Movie review: ‘Genius Within: The Inner Life of Glenn Gould’

Great geniuses can be terribly boring, and compelling individuals can be devoid of any gifts save charm. Glenn Gould, however, who lived his life on the balance point between genius and madness, was a virtuoso who couldn’t have been more fascinating.

One of the most significant pianists ever, the Canadian-born Gould, who died in 1982 at age 50, has already been the subject of a sublime fictional treatment, Francois Girard’s “Thirty-Two Short Films About Glenn Gould.”

Now filmmakers Michele Hozer and Peter Raymont, who worked together on the excellent “Shake Hands With the Devil: The Journey of Romeo Dallaire,” have joined forces again for “Genius Within: The Inner Life of Glenn Gould,” a thoughtful, confident, completely engrossing documentary about a cultural figure every bit as iconic as Jim Morrison or James Dean.


Working with a formidable amount of archival footage, including interviews with the pianist as well as conversations with all the still-living significant figures in his life, including many who have never spoken publicly before, Hozer and Raymont succeed in giving us Gould whole.

So we meet the total perfectionist who had a weakness for being silly, the solitary man who yearned for companionship, the formidable eccentric who traveled with his own chair and soaked his hands in hot water yet quite enjoyed being conventional. In a sense, Gould’s entire life was a performance people couldn’t get enough of, either then or now.

It was, of course, musical performance that was the heart of Gould’s appeal, his ability to deliver the kind of piano playing that led conductor George Szell to comment in awe and exasperation, “That nut is a genius.”

Gould’s musical inclinations were discovered early; he could read music before he could read words and began on the piano around age 3 or 4. He made his American debut in New York in 1955 at age 22 and was signed by Columbia Records the very next day.

The pianist’s first recording was not something simple but rather Bach’s complex and challenging “Goldberg” Variations. After the disc came out, cellist Fred Sherry spoke for many when he asked, “Who is this guy? He’s playing Bach in a way no one else has.”

Gould’s next triumph was a 1957 concert tour to the Soviet Union, where Bach had been dropped from the repertory because of the composer’s ecclesiastical connections. Gould’s playing astonished everyone, including fellow pianist Vladimir Ashkenazy, and led to concerts like the one in Leningrad where an additional 1,100 patrons crowded into an already sold-out auditorium to stand and watch Gould perform. “They listened,” Gould remembered, “as though their lives depended on it.”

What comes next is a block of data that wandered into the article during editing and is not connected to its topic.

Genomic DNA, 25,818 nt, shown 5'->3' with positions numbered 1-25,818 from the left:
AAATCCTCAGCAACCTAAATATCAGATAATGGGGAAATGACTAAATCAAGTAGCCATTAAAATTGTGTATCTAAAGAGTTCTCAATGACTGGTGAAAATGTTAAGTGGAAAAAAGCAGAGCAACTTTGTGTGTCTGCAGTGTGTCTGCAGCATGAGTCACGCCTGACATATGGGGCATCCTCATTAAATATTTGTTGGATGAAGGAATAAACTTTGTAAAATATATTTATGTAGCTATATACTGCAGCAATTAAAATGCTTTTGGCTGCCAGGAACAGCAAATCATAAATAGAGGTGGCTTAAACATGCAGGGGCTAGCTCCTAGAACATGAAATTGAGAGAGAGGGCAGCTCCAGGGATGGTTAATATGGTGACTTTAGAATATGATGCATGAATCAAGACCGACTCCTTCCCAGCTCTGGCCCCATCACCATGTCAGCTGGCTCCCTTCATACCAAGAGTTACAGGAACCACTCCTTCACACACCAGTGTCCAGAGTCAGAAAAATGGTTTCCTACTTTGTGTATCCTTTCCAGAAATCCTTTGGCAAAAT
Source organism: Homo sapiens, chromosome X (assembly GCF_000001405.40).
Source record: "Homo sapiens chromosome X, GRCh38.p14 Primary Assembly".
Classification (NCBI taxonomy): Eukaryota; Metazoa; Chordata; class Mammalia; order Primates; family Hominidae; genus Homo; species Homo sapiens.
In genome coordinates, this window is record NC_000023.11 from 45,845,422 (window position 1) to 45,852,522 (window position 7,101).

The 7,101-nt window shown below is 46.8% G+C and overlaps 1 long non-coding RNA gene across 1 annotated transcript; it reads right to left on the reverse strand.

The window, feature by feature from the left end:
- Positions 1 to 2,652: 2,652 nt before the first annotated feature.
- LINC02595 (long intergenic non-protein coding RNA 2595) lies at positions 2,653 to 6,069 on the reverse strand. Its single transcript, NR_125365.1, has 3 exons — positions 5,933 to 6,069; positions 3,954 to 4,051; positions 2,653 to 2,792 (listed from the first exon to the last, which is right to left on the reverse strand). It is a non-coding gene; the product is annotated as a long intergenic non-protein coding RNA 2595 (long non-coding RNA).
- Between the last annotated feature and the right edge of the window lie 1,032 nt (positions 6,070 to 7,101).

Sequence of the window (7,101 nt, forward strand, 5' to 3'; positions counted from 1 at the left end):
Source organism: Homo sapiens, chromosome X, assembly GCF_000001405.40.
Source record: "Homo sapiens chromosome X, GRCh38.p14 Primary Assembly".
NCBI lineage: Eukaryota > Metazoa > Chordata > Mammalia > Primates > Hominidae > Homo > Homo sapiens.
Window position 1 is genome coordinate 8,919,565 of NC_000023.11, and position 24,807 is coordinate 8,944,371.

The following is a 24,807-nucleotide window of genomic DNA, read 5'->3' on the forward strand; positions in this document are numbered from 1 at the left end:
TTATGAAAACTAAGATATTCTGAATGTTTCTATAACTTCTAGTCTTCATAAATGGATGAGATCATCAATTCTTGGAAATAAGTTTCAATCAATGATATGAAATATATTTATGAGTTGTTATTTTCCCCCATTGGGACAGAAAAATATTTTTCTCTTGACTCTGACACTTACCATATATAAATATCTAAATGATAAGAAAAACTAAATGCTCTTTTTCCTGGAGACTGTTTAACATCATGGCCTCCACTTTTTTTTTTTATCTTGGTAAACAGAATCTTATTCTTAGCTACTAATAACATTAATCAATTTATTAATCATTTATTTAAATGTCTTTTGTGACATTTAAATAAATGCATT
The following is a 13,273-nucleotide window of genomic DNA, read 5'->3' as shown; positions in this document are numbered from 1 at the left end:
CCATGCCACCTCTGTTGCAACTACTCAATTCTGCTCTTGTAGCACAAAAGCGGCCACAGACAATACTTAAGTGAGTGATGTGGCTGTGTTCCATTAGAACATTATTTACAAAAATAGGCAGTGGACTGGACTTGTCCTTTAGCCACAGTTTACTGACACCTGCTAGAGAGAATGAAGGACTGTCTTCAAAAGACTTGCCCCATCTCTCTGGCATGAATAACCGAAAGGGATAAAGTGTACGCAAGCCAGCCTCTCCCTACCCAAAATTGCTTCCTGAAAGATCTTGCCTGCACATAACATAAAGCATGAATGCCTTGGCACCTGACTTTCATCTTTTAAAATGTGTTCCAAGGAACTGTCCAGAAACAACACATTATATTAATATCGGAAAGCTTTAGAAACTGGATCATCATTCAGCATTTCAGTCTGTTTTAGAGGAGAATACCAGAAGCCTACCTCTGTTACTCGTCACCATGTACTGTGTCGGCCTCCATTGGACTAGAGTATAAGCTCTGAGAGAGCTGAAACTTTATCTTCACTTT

Finding audiences that focused became an increasing concern for the pianist. He hated hotel living, thought touring was “an inhuman way to live” and clashed with people like conductor Leonard Bernstein, who publicly objected to his musical choices. In 1964, after announcing “I detest audiences, they are a force for evil,” Gould quit live performance forever at age 31.

Though Gould was formidably articulate and could be quite charming, his personal relationships were also problematic. Painter Cornelia Foss, the wife of musician Lukas Foss, and her two children here speak for the first time about the intense relationship she had with Gould, including the years they lived together in Toronto intending to marry.

Gould’s eccentricities and his controlling tendencies proved too much for Foss, as they were for many of the people who knew him. He was a serious hypochondriac and abuser of pills whose increasing fear of hospitals was a factor in his death by stroke. Summed up John P.L. Roberts, who knew Gould for decades, “It was a whole career being Glenn’s friend.”

Finally, however, what is most involving about Gould is the extraordinary way he played. To see his fingers hovering above the keys in his characteristic way, to hear the transcendent music that resulted, is to be taken to a place that only the greatest artists have access to. And that is all that really matters.